There are different types of compensation to which an accident victim in a personal injury case may be entitled depending on the severity of the injuries.

General or non-pecuniary damages

An accident victim is entitled to damages for pain and suffering and loss of enjoyment of life. It is based on various factors such as the nature of the injury, the degree of pain and suffering and loss of enjoyment of life, the length of the recovery process, and whether there is likely to be future disability. The amount of compensation in this category is determined based on previous court awards in similar cases.

Past Loss of Income

This is the loss of earnings from the date of the accident until the date the individual returns to work.  In the event that the person is unable to return to work, the loss is until the time of the settlement or court award. Income tax and employment insurance premiums are usually deducted from gross income to calculate past loss of income.

Certain documentation such as confirmation of employment, pay stubs, and income tax returns are usually required in order to prove this part of a claim. Situations such as loss of promotion or loss of opportunity to pursue a career because of the accident would require additional proof.

An issue often arises as to whether “collateral benefits” such as disability insurance benefits, employment insurance, or social assistance benefits should be deducted from the claim for lost income. Legal advice from a personal injury lawyer is required in these situations.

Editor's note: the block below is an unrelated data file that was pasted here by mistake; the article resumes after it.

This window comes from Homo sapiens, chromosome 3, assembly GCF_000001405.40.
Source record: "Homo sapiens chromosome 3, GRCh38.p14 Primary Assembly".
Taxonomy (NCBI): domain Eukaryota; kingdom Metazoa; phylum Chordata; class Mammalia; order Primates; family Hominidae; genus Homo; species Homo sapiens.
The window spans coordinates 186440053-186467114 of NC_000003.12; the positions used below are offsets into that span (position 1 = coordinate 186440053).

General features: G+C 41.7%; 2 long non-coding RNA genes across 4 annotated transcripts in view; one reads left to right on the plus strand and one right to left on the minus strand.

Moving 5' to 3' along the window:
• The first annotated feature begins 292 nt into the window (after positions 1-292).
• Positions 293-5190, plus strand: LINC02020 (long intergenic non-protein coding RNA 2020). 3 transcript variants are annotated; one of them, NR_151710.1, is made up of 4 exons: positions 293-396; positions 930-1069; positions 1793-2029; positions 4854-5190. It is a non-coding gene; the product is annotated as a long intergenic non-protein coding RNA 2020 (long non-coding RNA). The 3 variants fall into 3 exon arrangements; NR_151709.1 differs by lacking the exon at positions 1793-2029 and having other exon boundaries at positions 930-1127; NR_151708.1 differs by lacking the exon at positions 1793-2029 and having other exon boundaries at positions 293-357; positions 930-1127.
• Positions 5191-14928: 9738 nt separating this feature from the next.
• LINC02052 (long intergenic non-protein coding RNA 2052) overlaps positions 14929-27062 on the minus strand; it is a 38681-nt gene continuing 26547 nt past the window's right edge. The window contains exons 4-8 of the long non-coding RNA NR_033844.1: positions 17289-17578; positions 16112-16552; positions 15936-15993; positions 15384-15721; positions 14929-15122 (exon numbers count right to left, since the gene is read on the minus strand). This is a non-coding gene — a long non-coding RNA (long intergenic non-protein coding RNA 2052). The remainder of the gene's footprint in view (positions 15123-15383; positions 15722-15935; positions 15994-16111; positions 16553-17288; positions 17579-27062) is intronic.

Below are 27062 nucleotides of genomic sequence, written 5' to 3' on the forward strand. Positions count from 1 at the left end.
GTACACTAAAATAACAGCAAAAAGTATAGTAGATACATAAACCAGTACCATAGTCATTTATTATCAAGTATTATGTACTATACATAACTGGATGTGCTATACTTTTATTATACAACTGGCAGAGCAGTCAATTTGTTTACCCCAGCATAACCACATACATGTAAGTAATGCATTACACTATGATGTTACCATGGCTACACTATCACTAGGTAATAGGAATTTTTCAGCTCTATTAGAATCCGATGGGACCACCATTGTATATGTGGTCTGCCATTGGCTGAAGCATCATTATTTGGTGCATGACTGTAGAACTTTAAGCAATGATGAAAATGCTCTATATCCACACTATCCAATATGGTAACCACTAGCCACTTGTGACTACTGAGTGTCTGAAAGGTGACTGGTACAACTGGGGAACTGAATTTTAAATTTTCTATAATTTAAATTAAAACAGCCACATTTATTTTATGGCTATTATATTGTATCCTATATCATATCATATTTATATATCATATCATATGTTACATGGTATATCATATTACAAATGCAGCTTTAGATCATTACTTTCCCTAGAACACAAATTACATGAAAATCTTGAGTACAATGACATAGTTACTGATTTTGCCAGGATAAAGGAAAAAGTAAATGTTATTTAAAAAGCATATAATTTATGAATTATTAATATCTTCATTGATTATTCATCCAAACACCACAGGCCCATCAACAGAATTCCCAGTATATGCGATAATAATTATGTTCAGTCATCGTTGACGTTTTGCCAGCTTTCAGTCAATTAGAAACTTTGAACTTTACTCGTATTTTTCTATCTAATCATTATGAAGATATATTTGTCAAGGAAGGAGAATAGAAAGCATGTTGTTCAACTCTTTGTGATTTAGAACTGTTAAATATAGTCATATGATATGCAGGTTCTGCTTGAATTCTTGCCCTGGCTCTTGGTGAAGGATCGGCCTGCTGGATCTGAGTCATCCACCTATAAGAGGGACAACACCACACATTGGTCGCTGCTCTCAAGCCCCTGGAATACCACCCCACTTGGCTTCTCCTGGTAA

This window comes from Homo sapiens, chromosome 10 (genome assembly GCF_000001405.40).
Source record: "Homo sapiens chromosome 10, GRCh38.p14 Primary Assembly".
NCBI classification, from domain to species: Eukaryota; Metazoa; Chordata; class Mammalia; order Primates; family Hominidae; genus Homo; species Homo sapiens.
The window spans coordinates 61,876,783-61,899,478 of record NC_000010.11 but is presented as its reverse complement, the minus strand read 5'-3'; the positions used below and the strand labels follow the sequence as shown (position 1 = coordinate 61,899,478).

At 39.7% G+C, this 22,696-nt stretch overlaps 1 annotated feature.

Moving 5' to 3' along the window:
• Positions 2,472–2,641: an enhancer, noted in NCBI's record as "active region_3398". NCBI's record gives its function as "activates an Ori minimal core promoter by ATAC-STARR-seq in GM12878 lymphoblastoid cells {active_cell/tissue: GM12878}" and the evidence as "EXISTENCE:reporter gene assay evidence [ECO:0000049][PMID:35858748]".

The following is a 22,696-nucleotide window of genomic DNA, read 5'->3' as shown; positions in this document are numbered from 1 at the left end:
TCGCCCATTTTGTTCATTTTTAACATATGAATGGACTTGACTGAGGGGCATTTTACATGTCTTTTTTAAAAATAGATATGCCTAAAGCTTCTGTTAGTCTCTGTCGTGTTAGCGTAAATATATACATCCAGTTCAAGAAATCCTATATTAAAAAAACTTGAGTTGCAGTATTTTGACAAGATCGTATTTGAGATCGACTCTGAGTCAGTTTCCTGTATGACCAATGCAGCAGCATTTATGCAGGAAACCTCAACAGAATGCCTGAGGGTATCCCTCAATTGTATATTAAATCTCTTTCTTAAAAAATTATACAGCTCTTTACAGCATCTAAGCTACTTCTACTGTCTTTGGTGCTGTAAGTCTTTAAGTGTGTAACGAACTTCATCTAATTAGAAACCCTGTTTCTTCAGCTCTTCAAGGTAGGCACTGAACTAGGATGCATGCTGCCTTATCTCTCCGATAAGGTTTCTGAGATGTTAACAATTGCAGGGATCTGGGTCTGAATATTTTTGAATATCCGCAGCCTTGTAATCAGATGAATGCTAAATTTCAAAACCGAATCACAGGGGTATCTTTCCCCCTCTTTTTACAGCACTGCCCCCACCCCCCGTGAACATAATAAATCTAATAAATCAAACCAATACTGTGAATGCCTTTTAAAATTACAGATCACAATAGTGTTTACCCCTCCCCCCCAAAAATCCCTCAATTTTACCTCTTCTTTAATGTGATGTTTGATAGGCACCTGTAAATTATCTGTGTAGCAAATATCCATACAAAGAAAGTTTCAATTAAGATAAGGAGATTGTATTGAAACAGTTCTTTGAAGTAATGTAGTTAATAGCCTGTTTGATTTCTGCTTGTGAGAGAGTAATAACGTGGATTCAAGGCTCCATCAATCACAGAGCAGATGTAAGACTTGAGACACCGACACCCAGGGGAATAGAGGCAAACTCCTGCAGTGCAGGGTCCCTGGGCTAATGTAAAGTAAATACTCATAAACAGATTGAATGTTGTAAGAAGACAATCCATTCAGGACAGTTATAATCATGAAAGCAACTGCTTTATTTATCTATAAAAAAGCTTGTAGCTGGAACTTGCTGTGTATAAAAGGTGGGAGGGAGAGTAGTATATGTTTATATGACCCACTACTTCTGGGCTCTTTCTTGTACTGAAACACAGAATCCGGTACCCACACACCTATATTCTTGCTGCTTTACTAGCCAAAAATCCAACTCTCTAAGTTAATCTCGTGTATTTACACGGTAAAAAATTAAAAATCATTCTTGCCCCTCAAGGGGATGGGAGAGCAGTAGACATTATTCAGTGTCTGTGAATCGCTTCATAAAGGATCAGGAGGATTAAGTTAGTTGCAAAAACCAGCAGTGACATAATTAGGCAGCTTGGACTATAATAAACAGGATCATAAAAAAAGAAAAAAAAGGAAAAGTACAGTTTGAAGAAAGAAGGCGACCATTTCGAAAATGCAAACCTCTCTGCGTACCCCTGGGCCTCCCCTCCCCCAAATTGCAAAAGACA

Special Damages

A claimant is entitled to reimbursement for out of pocket expenses incurred because of his or her injuries. This would include such things as medication, user fees for treatment by a physiotherapist, chiropractor, or massage therapist, as well as mileage or transportation costs to medical treatment, etc.

In certain cases, an injured person will also be entitled to recover compensation on behalf of family members for providing services such as home care for the injured person, but only if the services provided were beyond the normal things that family members would ordinarily do for each other.

Impaired Earning Capacity

A serious injury may result in loss of future income particularly if there is a permanent disability. It is not necessary to prove that a loss of future income is certain or even “probable,” only that there is a “real possibility” that the loss may occur.

Often as a result of a serious injury, a person may not be able to pursue a career path that otherwise would have been open to the person, or it may be delayed or compromised as a result of the injury.

Cost of Future Care

There may be future expenses for which an injured party will have to be compensated for in a settlement or a court award. Examples would be the cost of medication, medical treatment and therapy, nursing care, and even home, workplace, and vehicle modifications to allow a severely injured person to live independently as much as possible.

Of course, these expenses must be medically justified and would arise in the case of serious injury. An occupational or rehabilitation consultant can assess the needs of the injured party. An economist could then provide the “present value” of these future expenses.

No Fault Benefits

Regardless of fault for an accident in this province, if certain conditions are met, an injured person is entitled to benefits from ICBC for such things as partial income replacement, medical treatment, rehabilitation, retraining, as well as other specified benefits. The maximum lifetime amount of no fault benefits to which a person is entitled for medical and rehabilitation expenses is $150,000.

Death benefits and funeral expenses are also payable to the family of a deceased in the case of a fatal accident.

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